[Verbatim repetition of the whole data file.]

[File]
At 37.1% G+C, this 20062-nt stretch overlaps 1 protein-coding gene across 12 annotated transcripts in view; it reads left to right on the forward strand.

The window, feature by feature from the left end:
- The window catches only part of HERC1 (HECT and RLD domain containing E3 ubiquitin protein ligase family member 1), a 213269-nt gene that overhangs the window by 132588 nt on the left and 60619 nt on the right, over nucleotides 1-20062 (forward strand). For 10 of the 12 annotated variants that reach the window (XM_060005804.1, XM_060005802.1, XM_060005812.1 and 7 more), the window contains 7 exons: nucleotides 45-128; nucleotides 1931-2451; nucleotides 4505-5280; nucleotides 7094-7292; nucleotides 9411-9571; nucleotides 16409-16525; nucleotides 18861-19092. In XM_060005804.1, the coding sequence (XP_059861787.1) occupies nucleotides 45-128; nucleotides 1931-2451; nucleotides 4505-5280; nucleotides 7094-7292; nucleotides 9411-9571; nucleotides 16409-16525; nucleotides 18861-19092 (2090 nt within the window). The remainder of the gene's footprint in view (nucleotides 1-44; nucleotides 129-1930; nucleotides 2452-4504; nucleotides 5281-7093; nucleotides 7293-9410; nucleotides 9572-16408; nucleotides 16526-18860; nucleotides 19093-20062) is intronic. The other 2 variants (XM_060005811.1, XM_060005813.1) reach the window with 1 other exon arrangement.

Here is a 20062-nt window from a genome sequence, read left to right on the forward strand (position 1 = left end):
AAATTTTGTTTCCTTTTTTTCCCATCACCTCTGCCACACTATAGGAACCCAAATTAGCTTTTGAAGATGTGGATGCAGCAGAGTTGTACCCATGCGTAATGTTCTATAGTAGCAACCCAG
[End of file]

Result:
At 37.1% G+C, this 20062-nt stretch overlaps 1 protein-coding gene across 12 annotated transcripts in view; it reads left to right on the forward strand.

The window, feature by feature from the left end:
- The window catches only part of HERC1 (HECT and RLD domain containing E3 ubiquitin protein ligase family member 1), a 213269-nt gene that overhangs the window by 132588 nt on the left and 60619 nt on the right, over nucleotides 1-20062 (forward strand). For 10 of the 12 annotated variants that reach the window (XM_060005804.1, XM_060005802.1, XM_060005812.1 and 7 more), the window contains 7 exons: nucleotides 45-128; nucleotides 1931-2451; nucleotides 4505-5280; nucleotides 7094-7292; nucleotides 9411-9571; nucleotides 16409-16525; nucleotides 18861-19092. In XM_060005804.1, the coding sequence (XP_059861787.1) occupies nucleotides 45-128; nucleotides 1931-2451; nucleotides 4505-5280; nucleotides 7094-7292; nucleotides 9411-9571; nucleotides 16409-16525; nucleotides 18861-19092 (2090 nt within the window). The remainder of the gene's footprint in view (nucleotides 1-44; nucleotides 129-1930; nucleotides 2452-4504; nucleotides 5281-7093; nucleotides 7293-9410; nucleotides 9572-16408; nucleotides 16526-18860; nucleotides 19093-20062) is intronic. The other 2 variants (XM_060005811.1, XM_060005813.1) reach the window with 1 other exon arrangement.

Here is a 20062-nt window from a genome sequence, read left to right on the forward strand (position 1 = left end):
AAATTTTGTTTCCTTTTTTTCCCATCACCTCTGCCACACTATAGGAACCCAAATTAGCTTTTGAAGATGTGGATGCAGCAGAGTTGTACCCATGCGTAATGTTCTATAGTAGCAACCCAG